David Maraga hits back at ‘threats’ over Kenya election re-run

Threats against Kenya’s judiciary are increasing after a Supreme Court ruling to invalidate President Uhuru Kenyatta’s win in last month’s election, the chief justice says.
The “savage” demonstrations were “intended to intimidate the judiciary”, David Maraga said in a statement.
It comes as riot police fired tear gas at supporters of Mr Kenyatta amid protests outside the Supreme Court.
The court ordered a re-run after citing irregularities in the original poll.
This has been set for 17 October, however, on Monday the French IT firm which supplied the electronic voting system said it would struggle to be ready in time.
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The opposition coalition, Nasa, has laid out a series of demands, which include re-tendering the printing of ballot papers and the sacking of election officials, that it says should be met before it takes part in the repeat elections.
On Tuesday, Mr Kenyatta said the election “must be done within 60 days” in accordance with the constitution, adding that it should be conducted by Kenya’s Independent Electoral and Boundaries Commission (IEBC).
The Supreme Court’s full judgment and further details on why the poll was annulled are due to be made public on Wednesday.
Mr Kenyatta’s supporters protest outside the country’s Supreme Court, 19 September 2017Image copyrightREUTERS
Image caption
Mr Kenyatta’s supporters accuse the Supreme Court of “stealing our victory”
In response to Tuesday’s demonstrations, Mr Maraga said that he and other members of the legal body which selects judges were “prepared to pay the ultimate price to protect the constitution and the rule of law”.
His strongly-worded statement, which was made on behalf of the Judicial Service Network, condemned the “unlawful” acts of some of the demonstrators, which he said were “savage in nature”.
His statement also accused police chief Joseph Boinnet of not providing adequate security to judiciary staff, suggesting that he “repeatedly ignored calls to act, exposing judicial officers, property and litigants in danger”.
National police spokesman George Kinoti said he would await further details of the chief justice’s criticism before responding, Reuters news agency reports.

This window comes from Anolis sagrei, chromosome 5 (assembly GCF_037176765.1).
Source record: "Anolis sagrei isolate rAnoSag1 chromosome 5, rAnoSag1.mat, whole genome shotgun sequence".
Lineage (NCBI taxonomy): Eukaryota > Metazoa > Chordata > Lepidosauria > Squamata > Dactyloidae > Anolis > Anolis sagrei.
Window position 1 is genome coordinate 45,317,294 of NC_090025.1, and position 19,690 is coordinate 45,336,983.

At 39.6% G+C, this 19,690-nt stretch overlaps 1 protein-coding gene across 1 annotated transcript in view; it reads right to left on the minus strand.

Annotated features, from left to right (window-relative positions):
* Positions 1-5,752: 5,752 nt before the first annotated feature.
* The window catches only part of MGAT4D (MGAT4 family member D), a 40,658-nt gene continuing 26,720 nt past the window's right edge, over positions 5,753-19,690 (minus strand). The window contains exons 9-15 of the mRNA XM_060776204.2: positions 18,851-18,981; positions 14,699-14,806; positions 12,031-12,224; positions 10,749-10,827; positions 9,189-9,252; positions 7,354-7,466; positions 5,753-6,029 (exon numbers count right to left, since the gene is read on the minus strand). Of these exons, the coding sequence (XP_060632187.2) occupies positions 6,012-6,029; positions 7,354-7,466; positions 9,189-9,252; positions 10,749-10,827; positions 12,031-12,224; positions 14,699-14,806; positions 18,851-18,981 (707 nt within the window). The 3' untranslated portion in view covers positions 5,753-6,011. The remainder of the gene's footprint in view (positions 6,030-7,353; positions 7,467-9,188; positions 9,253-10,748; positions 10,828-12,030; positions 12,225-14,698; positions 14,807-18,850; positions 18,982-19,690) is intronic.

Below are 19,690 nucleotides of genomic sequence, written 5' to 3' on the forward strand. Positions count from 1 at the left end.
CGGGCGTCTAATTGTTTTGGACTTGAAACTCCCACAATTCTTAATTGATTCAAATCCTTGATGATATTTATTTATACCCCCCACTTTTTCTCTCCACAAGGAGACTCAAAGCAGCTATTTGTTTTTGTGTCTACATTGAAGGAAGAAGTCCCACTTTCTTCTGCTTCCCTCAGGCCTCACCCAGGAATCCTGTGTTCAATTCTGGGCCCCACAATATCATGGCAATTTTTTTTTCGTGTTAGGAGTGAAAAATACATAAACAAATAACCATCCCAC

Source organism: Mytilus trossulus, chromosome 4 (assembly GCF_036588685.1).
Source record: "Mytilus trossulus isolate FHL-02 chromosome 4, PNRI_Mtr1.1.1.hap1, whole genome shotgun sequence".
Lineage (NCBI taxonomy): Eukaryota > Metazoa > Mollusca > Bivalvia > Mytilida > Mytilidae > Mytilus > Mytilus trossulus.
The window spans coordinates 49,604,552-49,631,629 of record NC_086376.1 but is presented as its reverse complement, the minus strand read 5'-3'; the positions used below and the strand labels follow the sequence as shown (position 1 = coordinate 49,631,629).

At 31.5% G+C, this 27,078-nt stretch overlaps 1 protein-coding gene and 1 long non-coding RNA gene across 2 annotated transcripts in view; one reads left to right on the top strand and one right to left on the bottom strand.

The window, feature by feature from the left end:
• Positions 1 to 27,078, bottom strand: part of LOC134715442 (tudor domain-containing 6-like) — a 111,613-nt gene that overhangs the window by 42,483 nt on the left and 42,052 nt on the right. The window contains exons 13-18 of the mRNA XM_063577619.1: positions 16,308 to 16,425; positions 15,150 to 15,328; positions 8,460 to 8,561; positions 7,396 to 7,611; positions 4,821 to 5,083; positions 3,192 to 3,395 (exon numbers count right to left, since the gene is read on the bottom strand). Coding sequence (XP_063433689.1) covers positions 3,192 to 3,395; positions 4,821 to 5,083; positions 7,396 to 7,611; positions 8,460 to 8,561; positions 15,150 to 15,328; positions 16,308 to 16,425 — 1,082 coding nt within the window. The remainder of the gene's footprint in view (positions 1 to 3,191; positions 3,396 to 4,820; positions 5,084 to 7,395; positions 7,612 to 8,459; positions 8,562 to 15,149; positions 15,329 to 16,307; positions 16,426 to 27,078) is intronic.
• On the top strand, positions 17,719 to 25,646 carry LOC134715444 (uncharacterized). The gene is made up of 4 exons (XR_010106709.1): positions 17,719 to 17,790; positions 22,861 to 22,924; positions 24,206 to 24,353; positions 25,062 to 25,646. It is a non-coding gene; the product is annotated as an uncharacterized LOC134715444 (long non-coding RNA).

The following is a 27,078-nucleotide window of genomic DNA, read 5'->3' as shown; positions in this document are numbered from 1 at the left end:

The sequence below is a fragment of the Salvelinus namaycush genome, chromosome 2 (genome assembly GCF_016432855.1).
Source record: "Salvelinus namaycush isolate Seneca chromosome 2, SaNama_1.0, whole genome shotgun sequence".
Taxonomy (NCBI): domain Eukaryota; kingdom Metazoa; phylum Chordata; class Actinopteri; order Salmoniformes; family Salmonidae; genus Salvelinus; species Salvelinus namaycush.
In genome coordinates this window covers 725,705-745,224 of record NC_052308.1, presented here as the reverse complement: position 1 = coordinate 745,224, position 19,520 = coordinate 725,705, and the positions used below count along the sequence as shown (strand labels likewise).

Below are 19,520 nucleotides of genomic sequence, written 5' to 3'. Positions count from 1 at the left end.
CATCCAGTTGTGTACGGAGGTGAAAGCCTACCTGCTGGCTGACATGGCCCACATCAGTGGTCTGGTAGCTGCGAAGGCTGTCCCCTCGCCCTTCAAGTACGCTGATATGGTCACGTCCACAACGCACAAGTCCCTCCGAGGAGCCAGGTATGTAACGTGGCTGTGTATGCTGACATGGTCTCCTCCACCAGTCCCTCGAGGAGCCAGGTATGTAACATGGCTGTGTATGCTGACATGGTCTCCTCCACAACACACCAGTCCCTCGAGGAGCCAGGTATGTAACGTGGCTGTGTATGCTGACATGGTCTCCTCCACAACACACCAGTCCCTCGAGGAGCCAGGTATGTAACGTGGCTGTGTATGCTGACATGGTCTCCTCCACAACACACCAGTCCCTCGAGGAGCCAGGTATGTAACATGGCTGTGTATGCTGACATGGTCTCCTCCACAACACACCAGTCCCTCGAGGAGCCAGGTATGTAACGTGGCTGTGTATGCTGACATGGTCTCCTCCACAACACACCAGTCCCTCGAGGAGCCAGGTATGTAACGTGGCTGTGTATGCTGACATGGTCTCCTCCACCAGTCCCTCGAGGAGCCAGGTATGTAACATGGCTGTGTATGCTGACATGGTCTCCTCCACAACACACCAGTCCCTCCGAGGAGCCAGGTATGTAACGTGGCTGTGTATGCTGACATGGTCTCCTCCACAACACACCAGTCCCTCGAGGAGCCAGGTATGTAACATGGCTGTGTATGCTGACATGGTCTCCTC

Grey line
Political posturing
By Wanyama wa Chebusiri, BBC Africa, Nairobi
Supporters of President Uhuru Kenyatta and his Jubilee party protest against the country’s Supreme Court, which ruled in favour of opposition leader Raila Odinga and overturned the presidential election held on 8 August 2017, in downtown Nairobi, Kenya, 19 September 2017Image copyrightEPA
This is an unprecedented stand from Kenya’s judiciary, which has been under attack from the political elite in recent weeks.
It is being seen as a response to critics of the landmark Supreme Court ruling that invalidated the re-election of Uhuru Kenyatta, and the president’s threat to “fix the judiciary” if he wins the repeat polls next month.
The statement will only bolster David Maraga’s reputation for bravery and integrity in the eyes of many Kenyans, albeit maybe not supporters of the president.
The Supreme Court gave a 60-day deadline for the election re-run but a mixture of political posturing and logistical challenges have put this deadline at risk.
Opposition leader Raila Odinga has launched a full-throttled campaign for the sacking of electoral commission officials whom it blames for bungling the election.
While a petition has been filed against two Supreme Court judges, accusing them of professional misconduct for allegedly being in touch with lawyers representing Mr Odinga during the election case.
Legal experts say that the hardline stance by both candidates, in addition to a myriad of logistical challenges, leaves the country hurling towards a constitutional crisis if the repeat polls are not held by the 1 November deadline.
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Grey line
Kenya’s election commission initially declared Mr Kenyatta, 55, the winner by a margin of 1.4 million votes but the result was immediately challenged in court by his nearest rival, opposition leader Raila Odinga.
Mr Maraga later said that the 8 August election had not been conducted in accordance with the constitution, declaring it “null and void”.
Mr Odinga, 72, said the ruling marked “a historic day for the people of Kenya and by extension for the people of the continent of Africa”.
However Mr Kenyatta’s supporters have accused the Supreme Court of issuing an illegal judgment, arguing that the court should have ordered a recount of the votes.
The ruling did not attribute any blame to Mr Kenyatta’s party or campaign.
Western diplomats have expressed their concern at the rising tensions in Kenya, urging politicians not to incite violence.
Related Topics

RDC : l’UE sanctionne neuf responsables congolais, dont Lambert Mende, Évariste Boshab et Ramazani Shadari

L’Union européenne a décidé lundi 29 mai d’infliger des sanctions individuelles à neuf responsables de l’appareil sécuritaire de République démocratique du Congo, dont trois ministres ou anciens ministres du régime Kabila, pour de “graves violations des droits de l’Homme”.

Neuf hauts responsables congolais sont désormais interdits de voyage dans l’Union européenne, et leurs avoirs y ont été gelés. Ces sanctions ont été prises lundi 29 mai par le Conseil Européen « en réponse aux entraves au processus électoral et aux violations des droits de l’homme qui y étaient liées ». C’est l’appareil sécuritaire congolais qui est visé à travers cette décision.